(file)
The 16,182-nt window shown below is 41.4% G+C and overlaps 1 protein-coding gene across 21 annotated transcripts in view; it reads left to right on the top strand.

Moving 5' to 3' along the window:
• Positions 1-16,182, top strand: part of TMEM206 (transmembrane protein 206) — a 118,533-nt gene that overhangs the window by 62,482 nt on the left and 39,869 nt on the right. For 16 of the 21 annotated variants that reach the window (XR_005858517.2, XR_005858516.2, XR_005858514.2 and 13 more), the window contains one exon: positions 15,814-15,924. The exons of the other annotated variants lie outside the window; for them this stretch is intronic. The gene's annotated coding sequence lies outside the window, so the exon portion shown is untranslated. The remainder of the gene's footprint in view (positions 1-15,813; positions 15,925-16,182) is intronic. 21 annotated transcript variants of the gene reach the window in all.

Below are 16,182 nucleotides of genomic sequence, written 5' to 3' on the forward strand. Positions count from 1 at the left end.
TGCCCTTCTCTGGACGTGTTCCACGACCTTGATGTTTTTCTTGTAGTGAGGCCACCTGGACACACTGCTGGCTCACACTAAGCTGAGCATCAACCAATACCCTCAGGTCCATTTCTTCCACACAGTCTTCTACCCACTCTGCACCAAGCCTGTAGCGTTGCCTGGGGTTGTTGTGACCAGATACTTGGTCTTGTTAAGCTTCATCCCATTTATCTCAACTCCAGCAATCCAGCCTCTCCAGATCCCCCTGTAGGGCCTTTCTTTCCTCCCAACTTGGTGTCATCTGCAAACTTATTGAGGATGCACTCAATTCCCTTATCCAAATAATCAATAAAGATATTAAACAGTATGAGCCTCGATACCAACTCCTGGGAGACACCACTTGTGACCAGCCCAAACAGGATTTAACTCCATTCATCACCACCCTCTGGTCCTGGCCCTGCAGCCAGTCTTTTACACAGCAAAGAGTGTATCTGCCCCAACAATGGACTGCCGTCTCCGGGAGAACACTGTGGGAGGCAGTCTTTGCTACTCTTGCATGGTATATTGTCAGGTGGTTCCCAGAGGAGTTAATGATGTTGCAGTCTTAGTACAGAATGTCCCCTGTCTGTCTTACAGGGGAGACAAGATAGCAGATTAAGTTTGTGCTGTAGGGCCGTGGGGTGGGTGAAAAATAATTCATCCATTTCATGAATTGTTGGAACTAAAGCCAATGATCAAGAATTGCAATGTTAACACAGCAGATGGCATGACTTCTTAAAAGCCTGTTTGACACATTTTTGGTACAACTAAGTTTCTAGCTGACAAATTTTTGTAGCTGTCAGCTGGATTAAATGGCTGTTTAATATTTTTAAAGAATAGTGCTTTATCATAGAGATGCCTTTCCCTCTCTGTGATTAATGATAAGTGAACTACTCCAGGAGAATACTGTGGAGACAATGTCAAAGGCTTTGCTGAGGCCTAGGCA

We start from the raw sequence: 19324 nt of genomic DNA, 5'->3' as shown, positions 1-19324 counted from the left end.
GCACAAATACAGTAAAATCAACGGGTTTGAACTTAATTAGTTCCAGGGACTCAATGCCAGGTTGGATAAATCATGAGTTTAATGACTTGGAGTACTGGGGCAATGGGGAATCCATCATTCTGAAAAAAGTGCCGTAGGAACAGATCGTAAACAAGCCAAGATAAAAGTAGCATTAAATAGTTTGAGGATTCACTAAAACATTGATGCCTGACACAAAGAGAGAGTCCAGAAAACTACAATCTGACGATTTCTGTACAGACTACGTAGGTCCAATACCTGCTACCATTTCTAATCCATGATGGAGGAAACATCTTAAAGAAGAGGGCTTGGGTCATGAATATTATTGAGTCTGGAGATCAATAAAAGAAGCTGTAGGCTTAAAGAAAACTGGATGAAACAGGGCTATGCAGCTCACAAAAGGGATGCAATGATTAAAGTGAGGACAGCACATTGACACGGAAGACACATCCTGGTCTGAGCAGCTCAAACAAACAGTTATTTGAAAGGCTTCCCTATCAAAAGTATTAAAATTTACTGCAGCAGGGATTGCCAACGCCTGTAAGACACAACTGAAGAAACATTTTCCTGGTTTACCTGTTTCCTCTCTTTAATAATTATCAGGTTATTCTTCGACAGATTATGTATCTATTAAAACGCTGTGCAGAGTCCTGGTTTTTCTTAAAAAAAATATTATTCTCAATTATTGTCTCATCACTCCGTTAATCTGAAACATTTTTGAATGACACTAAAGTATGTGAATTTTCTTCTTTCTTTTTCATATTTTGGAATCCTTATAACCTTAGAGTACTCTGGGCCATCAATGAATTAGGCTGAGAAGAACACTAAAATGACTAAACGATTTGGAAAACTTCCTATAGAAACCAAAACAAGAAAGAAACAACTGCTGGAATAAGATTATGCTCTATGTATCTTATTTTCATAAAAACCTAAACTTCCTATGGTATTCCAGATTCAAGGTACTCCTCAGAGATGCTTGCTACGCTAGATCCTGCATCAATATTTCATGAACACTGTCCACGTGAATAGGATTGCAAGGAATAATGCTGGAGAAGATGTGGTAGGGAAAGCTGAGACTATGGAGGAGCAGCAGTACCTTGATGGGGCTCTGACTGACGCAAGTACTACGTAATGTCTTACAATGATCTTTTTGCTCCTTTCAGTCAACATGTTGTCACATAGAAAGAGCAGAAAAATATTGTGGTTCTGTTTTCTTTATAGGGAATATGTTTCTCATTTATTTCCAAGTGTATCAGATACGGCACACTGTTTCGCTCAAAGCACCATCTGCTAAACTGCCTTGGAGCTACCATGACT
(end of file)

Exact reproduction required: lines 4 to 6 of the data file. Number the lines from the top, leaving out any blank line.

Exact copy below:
Below are 16,182 nucleotides of genomic sequence, written 5' to 3' on the forward strand. Positions count from 1 at the left end.
TGCCCTTCTCTGGACGTGTTCCACGACCTTGATGTTTTTCTTGTAGTGAGGCCACCTGGACACACTGCTGGCTCACACTAAGCTGAGCATCAACCAATACCCTCAGGTCCATTTCTTCCACACAGTCTTCTACCCACTCTGCACCAAGCCTGTAGCGTTGCCTGGGGTTGTTGTGACCAGATACTTGGTCTTGTTAAGCTTCATCCCATTTATCTCAACTCCAGCAATCCAGCCTCTCCAGATCCCCCTGTAGGGCCTTTCTTTCCTCCCAACTTGGTGTCATCTGCAAACTTATTGAGGATGCACTCAATTCCCTTATCCAAATAATCAATAAAGATATTAAACAGTATGAGCCTCGATACCAACTCCTGGGAGACACCACTTGTGACCAGCCCAAACAGGATTTAACTCCATTCATCACCACCCTCTGGTCCTGGCCCTGCAGCCAGTCTTTTACACAGCAAAGAGTGTATCTGCCCCAACAATGGACTGCCGTCTCCGGGAGAACACTGTGGGAGGCAGTCTTTGCTACTCTTGCATGGTATATTGTCAGGTGGTTCCCAGAGGAGTTAATGATGTTGCAGTCTTAGTACAGAATGTCCCCTGTCTGTCTTACAGGGGAGACAAGATAGCAGATTAAGTTTGTGCTGTAGGGCCGTGGGGTGGGTGAAAAATAATTCATCCATTTCATGAATTGTTGGAACTAAAGCCAATGATCAAGAATTGCAATGTTAACACAGCAGATGGCATGACTTCTTAAAAGCCTGTTTGACACATTTTTGGTACAACTAAGTTTCTAGCTGACAAATTTTTGTAGCTGTCAGCTGGATTAAATGGCTGTTTAATATTTTTAAAGAATAGTGCTTTATCATAGAGATGCCTTTCCCTCTCTGTGATTAATGATAAGTGAACTACTCCAGGAGAATACTGTGGAGACAATGTCAAAGGCTTTGCTGAGGCCTAGGCA

We start from the raw sequence: 19324 nt of genomic DNA, 5'->3' as shown, positions 1-19324 counted from the left end.